Self-Efficacy. It may seem like no-brainer, and maybe it is: If you’re not confident that you will succeed at making an effective change, you probably won’t succeed. In fact, countless studies across a wide variety of health practices bear this out. Whether you’re trying to quit smoking, follow an exercise routine or manage stress in your life, a sense of self-efficacy – the feeling that you can do this – is often a key to whether you can make a successful, lasting change. But how do you get this feeling of confidence, particularly if you have failed at attempts in the past? Actually, there are several things you can do to maximize your self-efficacy, like setting realistic goals (small steps toward great goals) that maximize your chances of success, learning how people like you have succeeded (see “behavioral modeling”) – and more.
Planning and Self Regulation. Self-regulation is the “nuts and bolts” of health behavioral change – coming up with a realistic, fairly detailed plan that identifies the specifics of the changes that need to be made. For example, incorporating regular physical activity into your life requires setting up times and places for the activity, using reminders, anticipating potential barriers and planning ways to overcome them.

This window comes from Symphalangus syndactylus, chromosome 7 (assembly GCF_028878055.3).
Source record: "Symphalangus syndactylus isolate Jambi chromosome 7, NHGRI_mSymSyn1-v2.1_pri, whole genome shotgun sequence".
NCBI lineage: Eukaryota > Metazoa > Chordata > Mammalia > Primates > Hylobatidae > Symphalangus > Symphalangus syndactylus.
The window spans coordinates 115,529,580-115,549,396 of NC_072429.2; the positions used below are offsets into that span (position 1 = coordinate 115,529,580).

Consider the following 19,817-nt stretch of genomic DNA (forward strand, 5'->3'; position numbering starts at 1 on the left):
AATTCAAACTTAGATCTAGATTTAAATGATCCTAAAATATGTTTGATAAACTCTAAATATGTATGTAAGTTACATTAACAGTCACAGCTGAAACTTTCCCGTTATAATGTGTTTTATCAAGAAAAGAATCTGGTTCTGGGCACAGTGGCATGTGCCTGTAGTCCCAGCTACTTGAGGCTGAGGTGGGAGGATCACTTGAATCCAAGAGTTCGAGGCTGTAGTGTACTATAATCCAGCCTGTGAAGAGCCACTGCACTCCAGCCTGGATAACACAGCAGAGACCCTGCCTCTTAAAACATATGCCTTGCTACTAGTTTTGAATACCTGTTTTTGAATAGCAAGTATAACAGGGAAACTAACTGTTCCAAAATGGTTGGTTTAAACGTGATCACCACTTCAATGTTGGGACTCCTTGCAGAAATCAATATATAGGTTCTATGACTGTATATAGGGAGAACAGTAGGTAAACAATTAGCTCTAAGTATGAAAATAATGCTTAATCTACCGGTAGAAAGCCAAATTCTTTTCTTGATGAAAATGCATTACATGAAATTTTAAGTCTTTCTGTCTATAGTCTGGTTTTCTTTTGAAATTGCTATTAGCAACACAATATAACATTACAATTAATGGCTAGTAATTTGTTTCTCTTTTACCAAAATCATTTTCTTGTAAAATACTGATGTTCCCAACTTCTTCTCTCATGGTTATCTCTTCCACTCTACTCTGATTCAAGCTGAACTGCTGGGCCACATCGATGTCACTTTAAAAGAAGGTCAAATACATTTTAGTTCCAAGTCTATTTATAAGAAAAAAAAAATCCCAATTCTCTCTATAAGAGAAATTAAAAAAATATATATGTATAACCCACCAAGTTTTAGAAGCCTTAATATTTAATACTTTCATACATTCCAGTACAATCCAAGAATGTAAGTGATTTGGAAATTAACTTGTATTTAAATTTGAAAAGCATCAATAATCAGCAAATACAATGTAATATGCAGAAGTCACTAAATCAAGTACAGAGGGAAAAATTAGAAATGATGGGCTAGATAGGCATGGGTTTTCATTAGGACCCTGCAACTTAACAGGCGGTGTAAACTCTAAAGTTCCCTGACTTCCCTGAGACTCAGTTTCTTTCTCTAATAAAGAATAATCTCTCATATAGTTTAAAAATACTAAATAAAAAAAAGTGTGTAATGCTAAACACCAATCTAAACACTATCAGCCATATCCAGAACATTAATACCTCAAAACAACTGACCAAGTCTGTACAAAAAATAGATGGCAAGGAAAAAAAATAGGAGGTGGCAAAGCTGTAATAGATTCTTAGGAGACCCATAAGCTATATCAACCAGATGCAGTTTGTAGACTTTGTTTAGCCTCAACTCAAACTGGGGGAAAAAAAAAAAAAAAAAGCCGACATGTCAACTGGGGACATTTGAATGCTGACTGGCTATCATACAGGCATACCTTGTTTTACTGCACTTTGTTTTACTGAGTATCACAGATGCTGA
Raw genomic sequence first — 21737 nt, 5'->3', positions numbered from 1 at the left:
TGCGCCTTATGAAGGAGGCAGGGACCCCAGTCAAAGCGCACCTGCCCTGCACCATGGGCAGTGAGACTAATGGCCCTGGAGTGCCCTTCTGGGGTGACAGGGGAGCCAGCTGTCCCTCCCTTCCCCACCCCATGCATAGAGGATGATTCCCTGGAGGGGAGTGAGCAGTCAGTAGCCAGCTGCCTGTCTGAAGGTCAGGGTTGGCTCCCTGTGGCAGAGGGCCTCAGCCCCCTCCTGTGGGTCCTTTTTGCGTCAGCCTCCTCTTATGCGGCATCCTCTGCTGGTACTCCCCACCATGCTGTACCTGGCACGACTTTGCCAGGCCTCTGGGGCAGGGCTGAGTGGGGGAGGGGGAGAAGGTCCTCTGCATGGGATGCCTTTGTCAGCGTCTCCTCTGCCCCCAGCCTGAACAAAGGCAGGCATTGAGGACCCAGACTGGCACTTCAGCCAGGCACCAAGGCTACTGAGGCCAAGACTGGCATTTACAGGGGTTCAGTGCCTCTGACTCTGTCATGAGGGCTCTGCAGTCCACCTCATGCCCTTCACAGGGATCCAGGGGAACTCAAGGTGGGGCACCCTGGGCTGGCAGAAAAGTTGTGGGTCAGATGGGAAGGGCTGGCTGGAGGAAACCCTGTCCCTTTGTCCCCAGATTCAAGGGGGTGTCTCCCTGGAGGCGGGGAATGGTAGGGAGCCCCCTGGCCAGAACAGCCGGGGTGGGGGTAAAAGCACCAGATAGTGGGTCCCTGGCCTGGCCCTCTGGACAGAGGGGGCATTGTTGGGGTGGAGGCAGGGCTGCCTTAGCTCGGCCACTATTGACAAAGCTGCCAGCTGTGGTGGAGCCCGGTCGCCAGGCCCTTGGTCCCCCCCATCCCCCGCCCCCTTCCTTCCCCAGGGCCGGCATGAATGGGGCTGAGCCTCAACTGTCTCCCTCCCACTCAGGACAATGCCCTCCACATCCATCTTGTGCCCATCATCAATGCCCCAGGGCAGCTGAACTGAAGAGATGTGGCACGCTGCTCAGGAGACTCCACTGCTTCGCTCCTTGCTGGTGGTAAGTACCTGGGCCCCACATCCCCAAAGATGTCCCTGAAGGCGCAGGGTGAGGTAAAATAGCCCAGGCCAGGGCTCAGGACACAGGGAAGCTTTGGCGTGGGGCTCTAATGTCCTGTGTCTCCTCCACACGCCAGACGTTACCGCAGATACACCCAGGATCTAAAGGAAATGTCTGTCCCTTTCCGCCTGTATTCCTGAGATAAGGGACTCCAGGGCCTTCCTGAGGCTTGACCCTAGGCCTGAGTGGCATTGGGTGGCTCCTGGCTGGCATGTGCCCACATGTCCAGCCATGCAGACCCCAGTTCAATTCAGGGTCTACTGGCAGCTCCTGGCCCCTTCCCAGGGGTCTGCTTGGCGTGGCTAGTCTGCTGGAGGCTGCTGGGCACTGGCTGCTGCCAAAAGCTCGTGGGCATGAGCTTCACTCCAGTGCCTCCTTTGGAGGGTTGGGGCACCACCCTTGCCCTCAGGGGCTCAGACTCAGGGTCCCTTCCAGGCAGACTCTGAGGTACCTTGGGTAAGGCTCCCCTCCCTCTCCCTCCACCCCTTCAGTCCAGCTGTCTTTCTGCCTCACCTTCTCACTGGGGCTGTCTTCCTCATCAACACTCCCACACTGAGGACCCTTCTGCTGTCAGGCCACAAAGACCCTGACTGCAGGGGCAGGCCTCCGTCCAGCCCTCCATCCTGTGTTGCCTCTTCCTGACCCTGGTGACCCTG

Finding Enjoyment. The enjoyment one gets from a particular health practice is a major determinant of whether you sustain a change over the long haul. And isn’t that one of the main issues? Starting a diet, joining a health club, taking the yoga class – these are the easy steps. Continuing the regimen over months and years – that’s another matter. And it just makes sense that the more you like the change, the more you are likely to stick with it. One of our favorite “real people” video testimonials in our web-based programs features a middle-aged woman who says (when asked how she has managed to maintain her exercise routine, “find something you enjoy, something that you can stick with.”
Overcoming Obstacles. Whether you’re trying to eat less, exercise more, reduce stress – or improve some other health practice – you can be sure that sooner or later (most likely sooner), you will be faced with obstacles that can undermine your plans and throw you off course. So you need to identify and plan for these obstacles and ways to overcome them.